Change the Trajectory of Our Youth

by Hidden Villa
Lessons in our Outdoor Classroom
Lessons in our Outdoor Classroom

Each summer our Youth Development team takes some time to work with youth in our community who are interested in becoming farmers for the season. These youth take on the responsbilities of our farm crew, learning about the stages of vegetable, fruit, and flower production. They learn various techniques of soil augmentation, irrigation, planting, training plant growth, pest management, harvesting and culinary preparations during morning crew work and afternoon experiential workshops. This opportunity is especially valuable as it gives young people the opportunity to learn where their food comes from and builds on the empowerment that comes from raising food, cooking it, and nourishing themselves and the people that they love. 

Some of these young people go on to work in urban or home gardens, some continue on to study earth science or biology in college, and some simply return back to school in the fall with a greater appreciation for food, farmers, farm laborers, and our natural environment. Each of these paths is different, yet important for our future generations to hold on to the knowledge of the richness of our culinary palates. 

Thank you for supporting our work to engage youth in our farm and wilderness space!

Check out this blog with updates from our program last year : There are still spaces availiable in this program and if you would like more information, email 


Ephraim (Center front) with Youth Development Team
Ephraim (Center front) with Youth Development Team

As a Youth Development intern and a youth worker I often tell the youth and students to 1) have fun 2) have supportive language and actions and 3) try new things as our agreement during their time at Hidden Villa. However, I recently questioned myself, “Have I been trying new things lately? Have I been using supportive language and actions in my life? Most importantly am I having fun?” As I reflect on my mid-year experiences and opportunities of growth here at Hidden Villa, I realize that I have how much I have been trying new things, consciously utilizing supportive language and actions, and undoubtedly having lots of fun.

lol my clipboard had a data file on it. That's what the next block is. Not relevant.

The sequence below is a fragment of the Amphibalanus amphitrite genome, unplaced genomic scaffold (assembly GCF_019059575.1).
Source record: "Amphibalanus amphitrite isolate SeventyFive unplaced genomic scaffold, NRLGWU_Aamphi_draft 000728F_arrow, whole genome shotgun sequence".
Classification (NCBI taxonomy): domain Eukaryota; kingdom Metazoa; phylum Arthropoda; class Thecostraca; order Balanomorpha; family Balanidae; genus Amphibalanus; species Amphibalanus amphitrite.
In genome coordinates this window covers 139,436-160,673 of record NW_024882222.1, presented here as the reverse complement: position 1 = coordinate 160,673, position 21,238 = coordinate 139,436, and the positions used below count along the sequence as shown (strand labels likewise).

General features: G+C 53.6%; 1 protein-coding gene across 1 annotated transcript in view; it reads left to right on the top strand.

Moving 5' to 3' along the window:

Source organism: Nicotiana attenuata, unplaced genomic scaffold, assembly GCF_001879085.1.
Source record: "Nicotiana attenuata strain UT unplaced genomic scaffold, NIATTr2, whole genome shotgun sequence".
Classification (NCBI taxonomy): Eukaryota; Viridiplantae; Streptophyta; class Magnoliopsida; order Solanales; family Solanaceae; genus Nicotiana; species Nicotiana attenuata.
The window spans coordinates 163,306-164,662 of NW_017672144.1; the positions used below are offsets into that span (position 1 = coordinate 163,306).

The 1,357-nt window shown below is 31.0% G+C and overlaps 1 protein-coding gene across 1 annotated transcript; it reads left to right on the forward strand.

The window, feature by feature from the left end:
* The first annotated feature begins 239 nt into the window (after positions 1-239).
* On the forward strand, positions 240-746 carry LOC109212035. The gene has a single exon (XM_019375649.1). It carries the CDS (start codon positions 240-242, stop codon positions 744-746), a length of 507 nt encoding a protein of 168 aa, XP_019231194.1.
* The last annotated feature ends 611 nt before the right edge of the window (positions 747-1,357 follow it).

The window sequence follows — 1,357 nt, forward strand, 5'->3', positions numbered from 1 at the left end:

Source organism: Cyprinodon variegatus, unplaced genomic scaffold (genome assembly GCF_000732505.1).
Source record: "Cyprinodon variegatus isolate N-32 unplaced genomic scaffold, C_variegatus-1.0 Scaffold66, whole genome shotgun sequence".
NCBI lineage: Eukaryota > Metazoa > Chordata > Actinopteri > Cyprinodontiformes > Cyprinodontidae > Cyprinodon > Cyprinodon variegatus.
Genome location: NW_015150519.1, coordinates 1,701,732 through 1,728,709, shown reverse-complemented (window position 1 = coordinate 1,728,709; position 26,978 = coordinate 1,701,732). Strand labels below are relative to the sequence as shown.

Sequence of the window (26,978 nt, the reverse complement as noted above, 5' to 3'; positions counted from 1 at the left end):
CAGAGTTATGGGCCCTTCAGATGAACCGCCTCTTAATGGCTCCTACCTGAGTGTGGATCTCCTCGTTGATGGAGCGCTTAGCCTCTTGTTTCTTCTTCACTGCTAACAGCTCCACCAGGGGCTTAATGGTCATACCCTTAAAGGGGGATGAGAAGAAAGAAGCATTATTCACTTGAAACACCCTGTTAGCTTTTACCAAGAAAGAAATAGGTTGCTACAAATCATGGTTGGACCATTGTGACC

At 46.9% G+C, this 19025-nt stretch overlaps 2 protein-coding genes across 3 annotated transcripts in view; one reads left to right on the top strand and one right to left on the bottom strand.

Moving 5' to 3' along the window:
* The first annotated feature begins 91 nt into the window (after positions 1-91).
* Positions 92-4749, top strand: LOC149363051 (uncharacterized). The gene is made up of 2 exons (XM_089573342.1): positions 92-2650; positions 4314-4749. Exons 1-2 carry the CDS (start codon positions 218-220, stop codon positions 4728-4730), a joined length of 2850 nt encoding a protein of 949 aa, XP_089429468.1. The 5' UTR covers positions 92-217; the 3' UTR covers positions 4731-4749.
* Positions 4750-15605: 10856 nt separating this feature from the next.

1) Have Fun. I see myself as a very serious and concentrated hard worker when it comes to scheduling programs and putting together activities and initiatives for the coming youths. I always try sprinkle in some calm and fun when it comes to the projects and programs that come my way. We are definitely serious about the work that we do here in youth development but we cannot always be serious, we always try our best to have fun whether it be a long stressful day or challenging opportunities are ahead of us, we HAVE FUN!

2) Supportive language and actions can get you anywhere and everywhere you go. I became more conscious about my body language and the words I use when I became part of the Hidden Villa Community in June. We support each other, hand-in-hand, in challenging ourselves to develop the kind of community that we want. I definitely did not notice that I have been using supportive language and actions even before I came to Hidden Villa. I just became more aware and deliberate of these things. I believe that I am a better mentor and educator to the youth when I fully embody and engage with these agreements.

3) Trying New Things. Every day I try to step outside my comfort zone to grow and develop new skills as an aspiring educator and individual. I take on projects and programs to be able to fully engage myself in my community and provide my fullest capacity to the youth and students that come to Hidden Villa. Puzzles and problems become great opportunities for us to develop our skills and become autonomous thinkers and moral agents of the society that we live in. As educators, leaders and mentors we propose trying new things to their level of comfortability allowing themselves the opportunity to grow and learn a lot about themselves and their communities. Trying new things is an opportunity for us to understand each other and to become conscious of the impacts we have, big or small in the communities and people that we serve.

Thus, we have fun, enforce positive language and actions, and try new things in proving a supportive, cooperative and reflective environment for the students, youths and adults to be inspired for a just and sustainable future.


The Chickens are a Hit!
The Chickens are a Hit!

Here in the world of Youth Development a lot of what is happening is in preparation for our upcoming programs. I often find myself learning new curricula activities and team building initiatives. For the most part I create new curricula relative to the different themes that we teach about such as; Farms to Food, Identity, Social Justice and the Environment. I always feel excited when I look at the calendar of events and find programs scheduled the following week